When former Finnish PM, Alexander Stubb, sensationally stated; ‘I guess one could say that the iPhone killed Nokia and the iPad killed the Finnish paper industry, but we’ll make a comeback.’ He was wrong and right in equal measures

The transition away from plastic packaging is increasing the demand for paper alternatives. So, that is the reason why the production of the pulp is increasing now in Finland. The price of pulp is very high now and the industry is booming. This is based on the fact that trees in Finland grow slowly, taking up to 30-40 years to reach maturity. In, for example, China and South America, trees grow quickly and can be cut down in just five years. So, Finnish pulp is long-fibre, which is perfect for packing materials. A lot of R&D is going in to new applications for biofuels; to produce fabrics for example. But I am sure that the need to replace plastic in packaging will see a revival in paper.’

One could say that Vuosaari harbour and the Port of Helsinki is preparing infrastructure for Finland’s transition to renewables. Especially with the new IPCC SR15 report, the sense of urgency has risen to new heights.

As an example, Helsinki has two powerplants, one in Hanasaari and the other in Salmisaari. Together these plants consume roughly 1 million tonnes of coal per year. However, the times are changing as Helsinki has  made the decision to shut down the Hanasaari powerplant in 2024. This ambitious target is part of a push for greener and cleaner solutions for energy in Finland. In the planning is a new multifuel fired CHP-powerplant that will take over the energy production from Hanasaari power plant, using biofuels to produce power for heating.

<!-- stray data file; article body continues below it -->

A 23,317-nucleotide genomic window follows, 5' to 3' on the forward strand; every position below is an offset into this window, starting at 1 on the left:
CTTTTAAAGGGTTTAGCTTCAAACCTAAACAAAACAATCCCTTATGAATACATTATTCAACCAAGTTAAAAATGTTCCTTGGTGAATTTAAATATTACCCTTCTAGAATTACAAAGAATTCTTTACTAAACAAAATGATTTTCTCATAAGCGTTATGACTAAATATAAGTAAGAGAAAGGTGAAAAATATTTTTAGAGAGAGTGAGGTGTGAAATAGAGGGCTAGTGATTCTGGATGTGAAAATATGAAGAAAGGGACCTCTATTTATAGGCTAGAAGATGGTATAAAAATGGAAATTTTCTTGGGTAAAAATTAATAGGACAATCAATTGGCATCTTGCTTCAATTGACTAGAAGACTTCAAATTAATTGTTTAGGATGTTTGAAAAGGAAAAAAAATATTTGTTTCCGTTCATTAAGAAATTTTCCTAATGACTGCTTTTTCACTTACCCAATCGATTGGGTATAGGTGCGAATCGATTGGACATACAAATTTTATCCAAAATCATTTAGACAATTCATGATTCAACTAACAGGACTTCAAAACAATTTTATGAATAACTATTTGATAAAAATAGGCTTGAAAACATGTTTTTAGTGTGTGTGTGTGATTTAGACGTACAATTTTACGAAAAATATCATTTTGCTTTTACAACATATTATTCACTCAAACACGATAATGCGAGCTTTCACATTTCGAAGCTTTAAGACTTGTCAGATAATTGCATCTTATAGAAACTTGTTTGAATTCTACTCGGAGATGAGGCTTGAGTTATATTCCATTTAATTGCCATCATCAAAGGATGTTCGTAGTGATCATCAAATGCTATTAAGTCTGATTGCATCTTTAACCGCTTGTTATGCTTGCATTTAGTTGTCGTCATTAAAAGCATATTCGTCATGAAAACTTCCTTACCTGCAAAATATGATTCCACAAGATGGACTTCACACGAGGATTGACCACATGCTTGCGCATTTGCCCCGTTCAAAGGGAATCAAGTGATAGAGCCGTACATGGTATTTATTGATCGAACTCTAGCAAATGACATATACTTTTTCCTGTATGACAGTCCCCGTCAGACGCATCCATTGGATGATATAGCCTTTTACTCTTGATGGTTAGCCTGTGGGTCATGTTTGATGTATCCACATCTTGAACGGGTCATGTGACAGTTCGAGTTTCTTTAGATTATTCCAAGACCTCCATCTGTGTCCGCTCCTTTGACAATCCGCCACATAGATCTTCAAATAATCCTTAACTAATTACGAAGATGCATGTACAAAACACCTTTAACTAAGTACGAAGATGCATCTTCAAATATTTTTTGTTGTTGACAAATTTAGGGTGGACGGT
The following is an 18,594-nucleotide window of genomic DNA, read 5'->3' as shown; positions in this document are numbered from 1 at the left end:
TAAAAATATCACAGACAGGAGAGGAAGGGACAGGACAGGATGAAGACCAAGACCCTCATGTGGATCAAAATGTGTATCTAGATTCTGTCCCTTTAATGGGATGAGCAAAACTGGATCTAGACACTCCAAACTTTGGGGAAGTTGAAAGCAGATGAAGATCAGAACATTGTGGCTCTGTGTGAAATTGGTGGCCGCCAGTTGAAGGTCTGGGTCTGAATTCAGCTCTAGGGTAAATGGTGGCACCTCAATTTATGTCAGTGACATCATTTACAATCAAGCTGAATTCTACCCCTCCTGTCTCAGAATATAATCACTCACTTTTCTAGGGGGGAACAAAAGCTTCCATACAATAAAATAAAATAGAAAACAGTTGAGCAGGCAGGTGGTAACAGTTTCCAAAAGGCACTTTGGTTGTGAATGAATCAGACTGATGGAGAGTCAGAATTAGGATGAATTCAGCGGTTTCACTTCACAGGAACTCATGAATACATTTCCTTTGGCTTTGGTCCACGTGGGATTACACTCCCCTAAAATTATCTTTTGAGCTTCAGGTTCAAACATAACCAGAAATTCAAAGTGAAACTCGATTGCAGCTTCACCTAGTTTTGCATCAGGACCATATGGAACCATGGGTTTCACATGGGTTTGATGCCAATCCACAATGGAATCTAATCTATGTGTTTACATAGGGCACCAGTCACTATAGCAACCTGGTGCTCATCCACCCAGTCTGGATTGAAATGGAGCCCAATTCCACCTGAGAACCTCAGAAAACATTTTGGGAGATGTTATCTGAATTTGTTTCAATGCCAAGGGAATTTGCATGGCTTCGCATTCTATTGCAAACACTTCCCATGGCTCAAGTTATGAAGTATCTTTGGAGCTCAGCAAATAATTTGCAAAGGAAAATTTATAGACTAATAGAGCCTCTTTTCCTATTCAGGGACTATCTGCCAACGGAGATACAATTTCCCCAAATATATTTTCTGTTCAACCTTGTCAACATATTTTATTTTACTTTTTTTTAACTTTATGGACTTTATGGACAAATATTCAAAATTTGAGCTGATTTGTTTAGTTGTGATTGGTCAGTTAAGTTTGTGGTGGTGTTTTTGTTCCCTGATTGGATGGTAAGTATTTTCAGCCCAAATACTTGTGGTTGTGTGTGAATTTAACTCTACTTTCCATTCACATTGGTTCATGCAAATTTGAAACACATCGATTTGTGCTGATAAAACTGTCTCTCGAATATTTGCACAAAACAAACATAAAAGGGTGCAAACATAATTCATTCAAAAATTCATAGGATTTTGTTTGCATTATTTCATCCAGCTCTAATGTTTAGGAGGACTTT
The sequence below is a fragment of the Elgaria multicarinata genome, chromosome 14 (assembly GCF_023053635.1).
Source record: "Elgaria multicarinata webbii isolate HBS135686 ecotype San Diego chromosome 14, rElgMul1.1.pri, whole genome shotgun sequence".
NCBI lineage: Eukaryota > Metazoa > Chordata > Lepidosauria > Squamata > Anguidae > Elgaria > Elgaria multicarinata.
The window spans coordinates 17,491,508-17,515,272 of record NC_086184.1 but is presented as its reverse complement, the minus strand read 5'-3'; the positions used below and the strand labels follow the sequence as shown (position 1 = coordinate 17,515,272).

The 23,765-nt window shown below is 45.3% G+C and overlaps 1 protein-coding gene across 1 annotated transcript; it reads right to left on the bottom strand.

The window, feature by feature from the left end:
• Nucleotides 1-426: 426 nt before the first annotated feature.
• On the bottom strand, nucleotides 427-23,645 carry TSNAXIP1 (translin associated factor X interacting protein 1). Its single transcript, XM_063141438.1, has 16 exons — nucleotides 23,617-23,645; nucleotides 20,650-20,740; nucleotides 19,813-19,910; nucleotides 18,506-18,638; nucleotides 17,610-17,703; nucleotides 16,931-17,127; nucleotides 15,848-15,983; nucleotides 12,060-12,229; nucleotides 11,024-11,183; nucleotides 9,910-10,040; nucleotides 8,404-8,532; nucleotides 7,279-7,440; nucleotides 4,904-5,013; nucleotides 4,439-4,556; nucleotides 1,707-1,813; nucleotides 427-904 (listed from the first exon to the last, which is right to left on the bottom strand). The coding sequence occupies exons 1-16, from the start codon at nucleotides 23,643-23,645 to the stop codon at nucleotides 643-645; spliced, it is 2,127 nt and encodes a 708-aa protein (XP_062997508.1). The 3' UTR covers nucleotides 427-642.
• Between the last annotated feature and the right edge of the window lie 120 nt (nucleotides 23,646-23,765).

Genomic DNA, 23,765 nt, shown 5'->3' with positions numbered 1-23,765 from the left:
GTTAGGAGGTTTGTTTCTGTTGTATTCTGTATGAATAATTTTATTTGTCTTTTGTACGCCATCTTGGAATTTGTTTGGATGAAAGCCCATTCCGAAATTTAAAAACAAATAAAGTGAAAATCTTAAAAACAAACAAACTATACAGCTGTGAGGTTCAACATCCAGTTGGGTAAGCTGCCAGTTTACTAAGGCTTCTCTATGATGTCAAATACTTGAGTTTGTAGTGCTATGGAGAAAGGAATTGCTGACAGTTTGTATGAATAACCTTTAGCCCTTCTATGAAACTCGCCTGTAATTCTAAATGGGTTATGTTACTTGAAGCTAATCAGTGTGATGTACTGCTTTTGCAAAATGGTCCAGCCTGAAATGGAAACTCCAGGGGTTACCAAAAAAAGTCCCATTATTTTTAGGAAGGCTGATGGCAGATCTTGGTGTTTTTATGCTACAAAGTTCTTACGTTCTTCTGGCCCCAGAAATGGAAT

Jukka explains that, ‘with a proposed 250MW power output, that they are going to be using woodchips or wood pellets instead of coal. Over 70% of Finland is covered by forest, this solution sounds sensible.’

Finland's Environment, Energy and Housing Minister Kimmo Tiilikainen wants the country to rid itself of coal-burning power plants in the next seven years. The Ministry of Employment and the Economy is currently considering a 2030 cut-off date, however Tiilikainen announced earlier this year that he is going to spearhead efforts to bump up the deadline to 2025.

The Port of Helsinki also owns 60% of the Port of Loviisa, situated 90km east from Helsinki. It’s a small port but a tactical purchase to prepare infrastructure for the supply of biomass solid fuels. Such port operations cannot currently be conducted in Vuosaari because the site is designed for unitized cargo, trucks trailer and containers. So, they must plan alternative transportation of biofuels through the Port of Helsinki and Loviisa could be suitable for that.



Information excellence


As energy sources transition from days of coal to cleaner solutions, so is technology enabling greener operations in shipping.  Digi-enabled operations are making their way into the shipping industry, as the benefits of automation include not only cost-savings but resource efficiency and increased safety.